Project Integration Management

Learn the most important drivers of successful project integration management.

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Project Integration Management is the “processes and activities needed to identify, define, combine, unify, and coordinate different processes and activities with project management process groups,” according to the Project Management Institute (PMI).

As one of the PMBOK Guide’s 10 knowledge areas, it is primarily aimed at synchronizing all the different interconnected processes and activities occurring within a project to ensure that they remain working harmoniously, consistently, and sustainably throughout the project lifecycle.

Project management is a complex responsibility that is made especially tedious by many moving parts that need to be supervised and aligned. Project integration management is implemented to ensure the smooth and seamless interaction of people and processes.

7 Key Processes of Project Integration Management

In implementing successful project integration management, seven procedures need to be followed:

1. Develop a Project Charter

The project charter is an official document that authorizes the creation of a new project. Typically, a good project charter would briefly provide the following information:
  • project overview
  • project scope
  • project objectives
  • timeline
  • budget estimation
  • resource plan
  • team organization
  • key stakeholders
  • project deliverables

The project charter also includes the appointment of a project manager, who sets the project in motion and is mandated to utilize the company’s available resources for its execution and completion.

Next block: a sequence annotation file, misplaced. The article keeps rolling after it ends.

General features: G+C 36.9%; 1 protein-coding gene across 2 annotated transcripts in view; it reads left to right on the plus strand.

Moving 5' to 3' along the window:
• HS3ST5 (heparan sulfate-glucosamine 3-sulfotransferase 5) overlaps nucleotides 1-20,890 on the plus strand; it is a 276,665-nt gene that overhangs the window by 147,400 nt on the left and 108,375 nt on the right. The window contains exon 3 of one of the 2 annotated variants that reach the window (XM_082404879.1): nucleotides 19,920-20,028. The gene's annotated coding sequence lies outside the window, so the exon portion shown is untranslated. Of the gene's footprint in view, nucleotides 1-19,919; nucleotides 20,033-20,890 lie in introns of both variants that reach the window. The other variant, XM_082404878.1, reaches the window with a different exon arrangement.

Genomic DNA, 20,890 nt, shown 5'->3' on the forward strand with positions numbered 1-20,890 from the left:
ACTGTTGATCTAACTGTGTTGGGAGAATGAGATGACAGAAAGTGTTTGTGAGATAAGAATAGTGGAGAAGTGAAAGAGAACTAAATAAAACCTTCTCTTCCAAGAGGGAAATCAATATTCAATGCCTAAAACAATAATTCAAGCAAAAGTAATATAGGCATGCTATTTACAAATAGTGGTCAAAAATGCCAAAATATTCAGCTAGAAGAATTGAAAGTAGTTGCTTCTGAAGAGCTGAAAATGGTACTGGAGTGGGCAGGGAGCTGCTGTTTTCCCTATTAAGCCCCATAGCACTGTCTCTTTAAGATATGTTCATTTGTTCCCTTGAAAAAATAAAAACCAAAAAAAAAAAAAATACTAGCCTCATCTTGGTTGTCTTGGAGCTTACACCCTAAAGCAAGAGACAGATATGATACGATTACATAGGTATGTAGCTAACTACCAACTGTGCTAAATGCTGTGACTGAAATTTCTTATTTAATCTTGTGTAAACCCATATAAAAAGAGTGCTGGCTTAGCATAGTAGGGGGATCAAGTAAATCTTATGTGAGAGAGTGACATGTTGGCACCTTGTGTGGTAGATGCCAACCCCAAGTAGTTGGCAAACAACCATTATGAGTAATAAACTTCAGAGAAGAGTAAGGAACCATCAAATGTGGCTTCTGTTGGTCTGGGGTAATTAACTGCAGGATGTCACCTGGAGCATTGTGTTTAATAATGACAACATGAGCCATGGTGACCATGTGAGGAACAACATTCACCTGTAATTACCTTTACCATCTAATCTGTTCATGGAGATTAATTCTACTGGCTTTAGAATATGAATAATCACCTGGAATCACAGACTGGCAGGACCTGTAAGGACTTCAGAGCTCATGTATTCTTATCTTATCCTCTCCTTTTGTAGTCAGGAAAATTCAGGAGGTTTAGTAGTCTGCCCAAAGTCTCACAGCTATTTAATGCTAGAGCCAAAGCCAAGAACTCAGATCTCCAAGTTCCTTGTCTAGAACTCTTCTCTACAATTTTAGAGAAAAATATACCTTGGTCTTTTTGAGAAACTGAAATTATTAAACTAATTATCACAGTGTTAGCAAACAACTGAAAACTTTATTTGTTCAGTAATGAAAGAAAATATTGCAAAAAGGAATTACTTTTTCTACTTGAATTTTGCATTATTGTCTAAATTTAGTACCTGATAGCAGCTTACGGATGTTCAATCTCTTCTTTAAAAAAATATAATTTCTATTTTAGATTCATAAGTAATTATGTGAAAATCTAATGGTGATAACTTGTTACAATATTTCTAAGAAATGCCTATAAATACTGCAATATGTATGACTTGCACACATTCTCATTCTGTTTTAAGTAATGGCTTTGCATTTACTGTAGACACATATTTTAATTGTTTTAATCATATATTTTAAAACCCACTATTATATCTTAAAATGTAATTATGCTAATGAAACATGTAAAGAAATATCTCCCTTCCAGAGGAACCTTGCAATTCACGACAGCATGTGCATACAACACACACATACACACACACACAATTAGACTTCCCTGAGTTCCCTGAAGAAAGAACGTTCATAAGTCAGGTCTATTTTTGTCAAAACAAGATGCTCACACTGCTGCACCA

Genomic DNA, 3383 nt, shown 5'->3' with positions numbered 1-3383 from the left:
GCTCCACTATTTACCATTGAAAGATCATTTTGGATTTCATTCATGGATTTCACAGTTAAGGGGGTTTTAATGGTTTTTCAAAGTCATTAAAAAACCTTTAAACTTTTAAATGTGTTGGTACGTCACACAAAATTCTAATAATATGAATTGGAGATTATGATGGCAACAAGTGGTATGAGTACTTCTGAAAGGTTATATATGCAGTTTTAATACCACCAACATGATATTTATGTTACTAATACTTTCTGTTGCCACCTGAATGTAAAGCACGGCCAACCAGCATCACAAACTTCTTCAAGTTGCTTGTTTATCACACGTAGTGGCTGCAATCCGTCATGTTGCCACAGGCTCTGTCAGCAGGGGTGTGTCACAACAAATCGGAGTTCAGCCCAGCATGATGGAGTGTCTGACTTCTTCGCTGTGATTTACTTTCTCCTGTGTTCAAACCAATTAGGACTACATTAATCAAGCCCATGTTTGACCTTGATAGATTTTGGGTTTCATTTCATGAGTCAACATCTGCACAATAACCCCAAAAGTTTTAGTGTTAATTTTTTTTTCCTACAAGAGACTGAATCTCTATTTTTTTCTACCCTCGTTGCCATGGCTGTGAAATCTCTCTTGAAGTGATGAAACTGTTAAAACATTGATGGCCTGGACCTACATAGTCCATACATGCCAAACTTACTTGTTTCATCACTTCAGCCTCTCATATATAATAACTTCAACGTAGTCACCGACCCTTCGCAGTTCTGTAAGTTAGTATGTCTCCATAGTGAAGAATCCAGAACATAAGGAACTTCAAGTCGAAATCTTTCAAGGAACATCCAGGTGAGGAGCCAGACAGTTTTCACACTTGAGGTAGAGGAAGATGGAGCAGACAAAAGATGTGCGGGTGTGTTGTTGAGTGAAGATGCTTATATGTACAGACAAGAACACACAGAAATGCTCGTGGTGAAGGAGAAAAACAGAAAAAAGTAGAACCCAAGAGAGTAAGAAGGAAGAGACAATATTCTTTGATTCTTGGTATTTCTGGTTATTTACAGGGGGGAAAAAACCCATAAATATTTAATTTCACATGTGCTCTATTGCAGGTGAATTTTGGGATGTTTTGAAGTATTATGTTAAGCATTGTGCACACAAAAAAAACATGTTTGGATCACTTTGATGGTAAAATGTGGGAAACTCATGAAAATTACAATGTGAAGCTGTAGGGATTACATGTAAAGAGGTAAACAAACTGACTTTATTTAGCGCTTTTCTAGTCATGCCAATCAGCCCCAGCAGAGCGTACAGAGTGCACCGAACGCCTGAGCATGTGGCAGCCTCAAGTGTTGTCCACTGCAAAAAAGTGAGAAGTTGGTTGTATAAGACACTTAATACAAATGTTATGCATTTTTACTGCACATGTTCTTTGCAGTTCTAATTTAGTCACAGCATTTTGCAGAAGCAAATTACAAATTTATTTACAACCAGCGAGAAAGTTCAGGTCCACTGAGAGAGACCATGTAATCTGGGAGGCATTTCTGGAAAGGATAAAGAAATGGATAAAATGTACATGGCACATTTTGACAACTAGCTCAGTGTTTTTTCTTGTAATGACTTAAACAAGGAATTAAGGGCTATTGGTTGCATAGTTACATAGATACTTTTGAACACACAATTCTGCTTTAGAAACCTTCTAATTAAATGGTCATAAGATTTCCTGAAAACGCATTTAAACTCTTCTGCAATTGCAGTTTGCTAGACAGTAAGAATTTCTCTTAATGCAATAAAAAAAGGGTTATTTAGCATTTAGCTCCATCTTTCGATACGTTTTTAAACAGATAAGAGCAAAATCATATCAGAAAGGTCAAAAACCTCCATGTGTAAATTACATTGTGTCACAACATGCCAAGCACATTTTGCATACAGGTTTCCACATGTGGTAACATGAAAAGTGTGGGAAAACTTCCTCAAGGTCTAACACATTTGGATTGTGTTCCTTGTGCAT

Project management experts agree that developing a sound and workable project charter is indispensable in launching a new project. Aside from charting the course of the project, it dispels guesswork and brings everyone together on the same page. Most importantly, a well-articulated charter can rally support around the project by helping company officials appreciate the business value of this new undertaking and how it can positively impact the organization.

2. Establish a Scope Statement

The second step is to develop a scope statement to identify what is part of the project and what is not. The scope statement specifies not only the project deliverables but also the estimated timeline, significant milestones, and other measurable benchmarks for evaluating success.

A preliminary scope statement is usually a detailed outline and may be subject to slight revision, especially in the early stages of the work in progress. However, it serves a crucial purpose because it draws attention to the resources, methodologies, and strategies that will be applied to the project, minimizing the probability of “scope creep” which occurs when the project scope is not properly defined and contained.

3. Develop a Project Management Plan

If the project charter is the roadmap in Project Integration Management, then the project management plan is the master plan that becomes a crucial reference for decision-making and risk assessment, guiding the way the project is organized and controlled.

In developing the project plan, a project manager brings together the other knowledge areas for effective project management, namely: scope, time, cost, quality, human resources, communications, procurement, stakeholders, and risk management. It should be able to answer questions like:
  • What does the project want to accomplish?
  • How will this be achieved?
  • What resources are needed presently and in the future?
  • Who will be involved and in which phases?
  • How will milestones be reported and measured?
  • How will information be shared amongst team members?
  • What measures can be made to avoid or manage risks?
  • What are the deliverables?

4. Direct and Manage Project Execution